Wolfram von Eschenbach

Parzival

In English translation with illustrations courtesy of the Birmingham Museums.

Sir Galahad at the Ruined Chapel

‘Sir Galahad at the Ruined Chapel’
Dante Gabriel Rossetti (English, 1828 – 1882)

Lights before the Grail were borne;
No mean things, but bright as dawn

Wolfram von Eschenbach, 'Parzival - Book V'


Chronology

List of Characters

Book I - Gahmuret and Belacane

Book II - Gahmuret and Herzeloyde

Book III - The Young Parzival

Book IV - Parzival and Condwiramurs

Book V - The Grail Castle

Book VI - Vengeance on Sir Kay

Book VII - Gawain at Bearosche

Book VIII - Gawain at Schanpfanzun

Book IX - Parzival and Trevrizent

Book X - Gawain and Orgeluse

Book XI - Terre Marveile

Book XII - The Garland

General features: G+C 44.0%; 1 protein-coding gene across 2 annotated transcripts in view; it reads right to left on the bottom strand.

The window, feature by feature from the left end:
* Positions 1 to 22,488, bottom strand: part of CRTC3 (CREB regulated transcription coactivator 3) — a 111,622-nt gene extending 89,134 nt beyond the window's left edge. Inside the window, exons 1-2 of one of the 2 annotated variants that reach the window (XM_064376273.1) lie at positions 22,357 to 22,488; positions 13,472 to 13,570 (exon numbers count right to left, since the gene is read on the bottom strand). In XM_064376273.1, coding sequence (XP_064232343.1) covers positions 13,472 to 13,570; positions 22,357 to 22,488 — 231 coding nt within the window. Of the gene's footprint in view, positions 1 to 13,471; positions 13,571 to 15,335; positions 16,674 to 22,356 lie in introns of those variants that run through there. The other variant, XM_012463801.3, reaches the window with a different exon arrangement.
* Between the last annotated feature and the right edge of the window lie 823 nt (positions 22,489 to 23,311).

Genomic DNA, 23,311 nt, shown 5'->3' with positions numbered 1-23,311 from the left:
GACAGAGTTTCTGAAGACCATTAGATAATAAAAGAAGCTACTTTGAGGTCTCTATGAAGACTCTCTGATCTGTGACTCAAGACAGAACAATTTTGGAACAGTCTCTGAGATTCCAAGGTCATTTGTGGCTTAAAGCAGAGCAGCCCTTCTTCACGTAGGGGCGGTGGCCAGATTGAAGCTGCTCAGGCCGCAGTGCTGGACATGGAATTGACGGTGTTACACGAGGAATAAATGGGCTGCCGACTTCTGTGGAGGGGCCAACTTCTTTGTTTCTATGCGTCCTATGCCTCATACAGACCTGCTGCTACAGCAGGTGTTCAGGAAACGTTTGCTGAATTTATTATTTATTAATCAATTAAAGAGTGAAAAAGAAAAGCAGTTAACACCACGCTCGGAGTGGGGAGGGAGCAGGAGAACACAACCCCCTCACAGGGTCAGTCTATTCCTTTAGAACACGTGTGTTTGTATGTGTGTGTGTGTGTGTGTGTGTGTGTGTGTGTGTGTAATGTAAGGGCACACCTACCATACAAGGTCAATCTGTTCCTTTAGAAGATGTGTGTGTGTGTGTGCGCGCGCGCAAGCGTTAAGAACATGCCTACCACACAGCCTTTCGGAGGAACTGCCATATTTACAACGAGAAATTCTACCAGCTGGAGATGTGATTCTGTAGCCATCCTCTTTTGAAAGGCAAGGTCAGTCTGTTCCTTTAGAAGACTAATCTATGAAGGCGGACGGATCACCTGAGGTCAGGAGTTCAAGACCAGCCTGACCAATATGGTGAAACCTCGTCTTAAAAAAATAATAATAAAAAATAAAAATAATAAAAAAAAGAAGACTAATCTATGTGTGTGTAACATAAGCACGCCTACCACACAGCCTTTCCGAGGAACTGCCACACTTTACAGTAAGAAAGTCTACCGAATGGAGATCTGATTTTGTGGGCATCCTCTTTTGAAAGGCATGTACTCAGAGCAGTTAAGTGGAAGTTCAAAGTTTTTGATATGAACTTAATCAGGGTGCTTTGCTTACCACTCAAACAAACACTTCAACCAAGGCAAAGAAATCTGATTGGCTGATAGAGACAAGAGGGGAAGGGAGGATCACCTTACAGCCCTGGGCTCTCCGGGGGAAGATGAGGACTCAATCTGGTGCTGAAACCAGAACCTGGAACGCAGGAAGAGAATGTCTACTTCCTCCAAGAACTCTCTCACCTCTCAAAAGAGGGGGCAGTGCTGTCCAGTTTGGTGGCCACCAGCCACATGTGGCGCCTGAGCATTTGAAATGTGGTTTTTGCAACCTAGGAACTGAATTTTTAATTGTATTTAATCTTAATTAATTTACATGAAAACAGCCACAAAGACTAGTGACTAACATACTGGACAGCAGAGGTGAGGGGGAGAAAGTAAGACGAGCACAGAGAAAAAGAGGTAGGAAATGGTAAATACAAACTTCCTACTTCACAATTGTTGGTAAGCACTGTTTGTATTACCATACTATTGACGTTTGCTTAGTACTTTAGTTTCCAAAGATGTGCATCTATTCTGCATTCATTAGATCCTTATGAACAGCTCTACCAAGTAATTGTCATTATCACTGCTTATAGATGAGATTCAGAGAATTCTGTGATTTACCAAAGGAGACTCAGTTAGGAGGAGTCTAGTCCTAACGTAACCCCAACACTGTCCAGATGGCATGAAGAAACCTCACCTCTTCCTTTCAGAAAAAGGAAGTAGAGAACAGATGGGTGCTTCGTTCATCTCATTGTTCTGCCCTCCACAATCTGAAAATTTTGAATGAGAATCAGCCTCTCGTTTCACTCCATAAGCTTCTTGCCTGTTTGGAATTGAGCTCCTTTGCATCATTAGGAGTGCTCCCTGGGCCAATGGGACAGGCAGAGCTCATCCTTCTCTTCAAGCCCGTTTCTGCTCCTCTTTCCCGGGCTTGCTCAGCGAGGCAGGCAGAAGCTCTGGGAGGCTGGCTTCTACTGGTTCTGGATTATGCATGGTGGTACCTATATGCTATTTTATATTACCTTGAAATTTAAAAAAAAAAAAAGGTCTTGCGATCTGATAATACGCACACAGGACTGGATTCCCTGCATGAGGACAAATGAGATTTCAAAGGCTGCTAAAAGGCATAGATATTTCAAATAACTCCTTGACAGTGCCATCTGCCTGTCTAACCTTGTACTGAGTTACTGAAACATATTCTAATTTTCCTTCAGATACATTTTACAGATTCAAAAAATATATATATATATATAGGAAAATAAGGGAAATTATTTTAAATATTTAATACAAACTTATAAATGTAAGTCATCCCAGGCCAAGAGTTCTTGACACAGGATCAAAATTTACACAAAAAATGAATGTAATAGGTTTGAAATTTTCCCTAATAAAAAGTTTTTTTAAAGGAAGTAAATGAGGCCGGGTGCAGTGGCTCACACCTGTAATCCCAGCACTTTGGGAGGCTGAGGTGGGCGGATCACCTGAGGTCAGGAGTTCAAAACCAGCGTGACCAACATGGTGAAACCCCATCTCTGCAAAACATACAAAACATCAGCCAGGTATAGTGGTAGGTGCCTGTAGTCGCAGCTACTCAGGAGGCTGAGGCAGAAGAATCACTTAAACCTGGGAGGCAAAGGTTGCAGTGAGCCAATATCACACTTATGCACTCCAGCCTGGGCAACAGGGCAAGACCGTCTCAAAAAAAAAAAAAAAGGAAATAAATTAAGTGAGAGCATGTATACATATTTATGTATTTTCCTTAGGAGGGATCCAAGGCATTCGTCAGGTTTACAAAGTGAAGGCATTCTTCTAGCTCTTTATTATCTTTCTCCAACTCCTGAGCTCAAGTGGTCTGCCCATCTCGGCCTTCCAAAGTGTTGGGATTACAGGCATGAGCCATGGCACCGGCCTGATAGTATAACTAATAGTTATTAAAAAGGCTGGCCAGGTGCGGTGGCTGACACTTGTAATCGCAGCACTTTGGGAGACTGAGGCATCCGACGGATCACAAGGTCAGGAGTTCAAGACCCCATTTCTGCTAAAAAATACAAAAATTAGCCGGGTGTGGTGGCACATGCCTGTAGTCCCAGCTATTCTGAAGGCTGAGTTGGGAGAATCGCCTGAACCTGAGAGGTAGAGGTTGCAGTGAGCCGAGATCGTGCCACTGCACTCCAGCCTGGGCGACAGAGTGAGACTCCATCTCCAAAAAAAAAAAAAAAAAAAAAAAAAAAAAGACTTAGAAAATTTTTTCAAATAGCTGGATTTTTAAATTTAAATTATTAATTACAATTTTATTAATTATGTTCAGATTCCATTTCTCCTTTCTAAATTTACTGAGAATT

Book XIII - King Arthur’s Expedition

Book XIV - Gramoflanz

Book XV - Feirefiz, the Infidel

Book XVI - The Grail King


About This Work

‘Parzival’ is dated, from internal and circumstantial evidence, to the first decade of the 13th century. The work is written in the East Franconian dialect of Middle High German. Its author Wolfram von Eschenbach was a contemporary of Gottfried von Strassburg, creator of the epic ‘Tristan’. Wolfram was Bavarian, and Hermann I of Thuringia appears to have been a major patron. ‘Parzival’ is an extensive development of Chrétien de Troyes’ unfinished ‘Perceval’, the first extant version of the Grail theme, though Wolfram, perhaps mischievously, claims an unknown poet, named Kyot, from Provence, as his source. ‘Parzival’ is a fine and representative work from the richest period of Medieval German poetry which, as well as ‘Tristan’, includes the courtly love-lyrics of the Minnesingers.


Translated by A. S. Kline © Copyright 2020 All Rights Reserved

This work may be freely reproduced, stored, and transmitted, electronically or otherwise, for any non-commercial purpose.

Last Modified 11th April 2020